March 25, 2007

Sammy the Pyscho Dog

For sixteen years our dog Nikki was a family fixture. She died a year and a half ago or so. I was getting pretty lonely for some canine companionship and so after an appropriate period of mourning on our part - and of some being convinced on Kathie's part - I headed off to the local animal shelter to find me a real cow dog. I had been keeping my eyes open for a blue or a red healer - a working dog that can sometimes actually replace a cowboy or two when working cattle. They are quick and smart and herders by instinct. They can go for as long as a horse and are, for the most part good natured towards humans. In the back of my mind, I kept thinking that it sure would be nice to have a dog to help out during the fall round-up at least to help hold in the steers that might try to squirt out and break. Not asking all that much – I didn’t think.

So, here I am perusing the canine captives at the doggy jail run by the Humane Society. What they were passing off as healers – may have had a trace somewhere back in their muttigree and murky gene pool, but they just didn’t have the profile of what I needed. A real cow dog had to look like one. Maybe some of you have seen the cover of Wally McRae’s book of cowboy poetry Cowboy Curmudgeon (Now remember, this is the guy that wrote that most famous of all cowboy poems Reincarnation). If not, I have attached a scan – for private non-commercial use of course. By the way, Reincarnation is not in this book. What is noteworthy is the artwork on the cover. There you have it, Wally in all his cowboy glory, kneeling in the sagebrush, horse ground-tied in the background, holding his cup of morning cowboy brew of boiled unground coffee beans. Gazing admiringly upward is his faithful (but unnamed) cow dog. That was the dog for me and to my great delight the canine concentration camp had one that sure looked like the one in the picture.

I took her for a test walk and it seemed to go OK. This dog, a female about three years old had been given up by her previous owners because they were too ill to take care of her anymore. They told me she was an Australian Sheep Dog but wouldn’t sign an affidavit. After paying $75.00 I adopted my new cow dog and took her home. She seemed alright until the kennel cough set in big time. We got her through that with another $75.00 in antibiotics. And then began to notice that this dog had undergone some serious abuse. She had scarring on her right rear leg that had gone unnoticed and she has signs of having taken some severe kicks to her right rear knee. It was clear that the sickness of her previous owners had been emotional and mental as much as anything else. This dog had issues. She hated young men except me of course – her rescuer, but adored women. So I take her out to meet the horses.

Our horses don’t take a lot of nonsense from dogs. Rory the 1400 lb. 16 hand (1 hand = 4” measured from the ground to the top of the withers - 16 hands is on the tall side) paint has been known to purposefully charge, kick and step on them. Target, the regular sized blue-eyed bay paint-that-ain’t is very territorial. He was cut late (meaning he was gelded/castrated when he was a little older) and I broke him as a stallion – hoping that he would retain a little spirit as a gelding. That part worked. He is a little on the aggressive side to other animals and enjoys taunting, chasing and nipping at dogs. These traits make him a very good cow horse – by the way. Towards me – we are the best of friends and he gets a little jealous at times. Like when I showed up with our brand new cow dog.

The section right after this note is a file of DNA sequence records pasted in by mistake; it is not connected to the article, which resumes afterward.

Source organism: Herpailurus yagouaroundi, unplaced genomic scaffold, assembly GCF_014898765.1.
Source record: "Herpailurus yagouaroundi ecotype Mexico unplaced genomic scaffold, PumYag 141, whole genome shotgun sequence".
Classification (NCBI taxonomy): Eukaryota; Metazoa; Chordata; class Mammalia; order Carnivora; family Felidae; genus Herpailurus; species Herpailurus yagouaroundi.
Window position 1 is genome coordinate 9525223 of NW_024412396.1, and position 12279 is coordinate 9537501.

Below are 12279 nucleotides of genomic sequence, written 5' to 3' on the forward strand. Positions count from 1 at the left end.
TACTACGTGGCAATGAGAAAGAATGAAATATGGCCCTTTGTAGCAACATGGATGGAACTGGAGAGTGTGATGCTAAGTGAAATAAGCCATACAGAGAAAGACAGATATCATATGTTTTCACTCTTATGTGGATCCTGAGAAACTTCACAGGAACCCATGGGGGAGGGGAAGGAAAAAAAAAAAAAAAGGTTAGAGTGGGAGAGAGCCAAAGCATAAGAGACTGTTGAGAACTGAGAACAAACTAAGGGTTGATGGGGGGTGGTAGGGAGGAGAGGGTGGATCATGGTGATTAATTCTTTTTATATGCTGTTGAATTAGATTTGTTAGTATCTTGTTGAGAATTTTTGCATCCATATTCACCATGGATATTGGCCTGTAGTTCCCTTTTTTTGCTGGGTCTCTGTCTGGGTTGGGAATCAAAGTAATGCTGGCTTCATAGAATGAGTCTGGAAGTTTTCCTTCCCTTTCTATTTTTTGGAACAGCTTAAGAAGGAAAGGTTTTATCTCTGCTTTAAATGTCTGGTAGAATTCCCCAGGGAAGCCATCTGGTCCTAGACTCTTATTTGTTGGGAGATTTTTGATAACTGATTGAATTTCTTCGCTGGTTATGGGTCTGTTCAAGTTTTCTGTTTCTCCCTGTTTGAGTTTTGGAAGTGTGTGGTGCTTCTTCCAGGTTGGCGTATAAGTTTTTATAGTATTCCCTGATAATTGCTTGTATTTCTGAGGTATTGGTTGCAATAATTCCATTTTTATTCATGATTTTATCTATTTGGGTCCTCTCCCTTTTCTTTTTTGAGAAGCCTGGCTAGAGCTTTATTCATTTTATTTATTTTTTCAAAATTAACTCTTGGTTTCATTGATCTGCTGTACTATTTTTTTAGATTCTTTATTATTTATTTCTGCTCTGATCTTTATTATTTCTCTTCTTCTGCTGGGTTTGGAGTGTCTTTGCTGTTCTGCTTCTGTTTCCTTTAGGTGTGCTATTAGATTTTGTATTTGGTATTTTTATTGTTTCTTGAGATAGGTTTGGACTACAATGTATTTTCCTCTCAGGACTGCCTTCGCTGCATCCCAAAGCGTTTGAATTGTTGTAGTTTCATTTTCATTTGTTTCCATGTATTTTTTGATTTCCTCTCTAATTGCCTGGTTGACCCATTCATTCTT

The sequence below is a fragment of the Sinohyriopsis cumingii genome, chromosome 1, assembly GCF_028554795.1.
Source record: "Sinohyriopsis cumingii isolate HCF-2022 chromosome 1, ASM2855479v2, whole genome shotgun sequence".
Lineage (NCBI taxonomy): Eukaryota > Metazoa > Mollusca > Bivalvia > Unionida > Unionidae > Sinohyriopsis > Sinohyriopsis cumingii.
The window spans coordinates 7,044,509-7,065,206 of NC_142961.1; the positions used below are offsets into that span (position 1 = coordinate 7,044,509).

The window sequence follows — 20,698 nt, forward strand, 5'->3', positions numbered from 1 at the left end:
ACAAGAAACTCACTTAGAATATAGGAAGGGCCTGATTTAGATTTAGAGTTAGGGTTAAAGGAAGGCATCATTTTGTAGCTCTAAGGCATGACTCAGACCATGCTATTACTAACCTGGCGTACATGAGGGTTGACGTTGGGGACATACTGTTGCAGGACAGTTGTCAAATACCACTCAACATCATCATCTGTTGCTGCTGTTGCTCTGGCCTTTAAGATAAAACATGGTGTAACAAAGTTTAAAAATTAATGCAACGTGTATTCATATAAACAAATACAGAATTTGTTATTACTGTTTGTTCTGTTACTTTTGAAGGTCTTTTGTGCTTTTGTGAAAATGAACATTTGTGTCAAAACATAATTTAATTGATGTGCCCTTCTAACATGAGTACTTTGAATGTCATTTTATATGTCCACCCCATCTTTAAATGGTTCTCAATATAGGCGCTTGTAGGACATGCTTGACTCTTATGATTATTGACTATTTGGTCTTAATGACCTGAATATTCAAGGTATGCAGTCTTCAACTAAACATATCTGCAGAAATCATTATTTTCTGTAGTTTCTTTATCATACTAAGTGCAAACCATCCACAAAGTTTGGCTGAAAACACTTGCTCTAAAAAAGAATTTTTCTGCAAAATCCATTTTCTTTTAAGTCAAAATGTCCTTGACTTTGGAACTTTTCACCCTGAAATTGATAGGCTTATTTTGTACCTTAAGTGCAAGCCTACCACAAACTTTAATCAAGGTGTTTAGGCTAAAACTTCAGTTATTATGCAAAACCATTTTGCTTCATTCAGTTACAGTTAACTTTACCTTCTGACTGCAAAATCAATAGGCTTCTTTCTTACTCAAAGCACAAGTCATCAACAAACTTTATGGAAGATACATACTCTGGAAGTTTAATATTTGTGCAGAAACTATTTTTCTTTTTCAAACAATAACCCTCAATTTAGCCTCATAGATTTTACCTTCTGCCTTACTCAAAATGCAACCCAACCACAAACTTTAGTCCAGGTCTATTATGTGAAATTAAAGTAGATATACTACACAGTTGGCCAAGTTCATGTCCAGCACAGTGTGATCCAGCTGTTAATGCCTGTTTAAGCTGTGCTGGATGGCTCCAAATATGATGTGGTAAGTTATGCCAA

We renamed her Sammy – probably because it was more feminine and we hated her old name Chinch. Off they charge. Sammy has a reality check, hunkers back and hits the electric fence. She shoots off like a rocket through the alfalfa stubble and last years tumbleweeds - two fields down the road. Never knew she could move that fast, especially with her knee being a little out-of-plumb.

I finally got her back to the house for a day or two. We went on back to the horses and I figured I had some reverse sacking-out to do. (Sacking-out is when you desensitize a horse to various things – like saddle blankets – you name it) In this case I needed to sack out Sammy to the horses. So I snub her up close to my leg and hold her. The horses come over for a sniff and some equine lipping. Sammy trembles like she is going to have a heart attack. I just hold her and let the horses loose interest and get used to her. I only had to ask Target to let go of her leg twice. By now, Target and Rory are resigned to the fact that there is a new dog around the place. No problem for them. But poor Sammy isn’t so easily convinced. And I am left thinking that if my cow dog can’t handle being around horses, what will she do around cattle? I am afraid that it might be to just run off and find a shady place to hang out and hide until the work is done. I am hoping that her herding instinct takes over. She should have it in her someplace to be a working dog. If we can get that far, it would give her a real leg up (no pun intended) on some of the mental health issues she inherited from her previous owners.

Until then, she gets referred to around our place as Sammy the Psycho Dog. And it makes me wonder a little about the book cover illustration. If a man can’t trust something like that on good authority - then where is the world headed? But more importantly, it makes you wonder what was in that old coffee cup Wally was nursing – not sure I want to know at this point.

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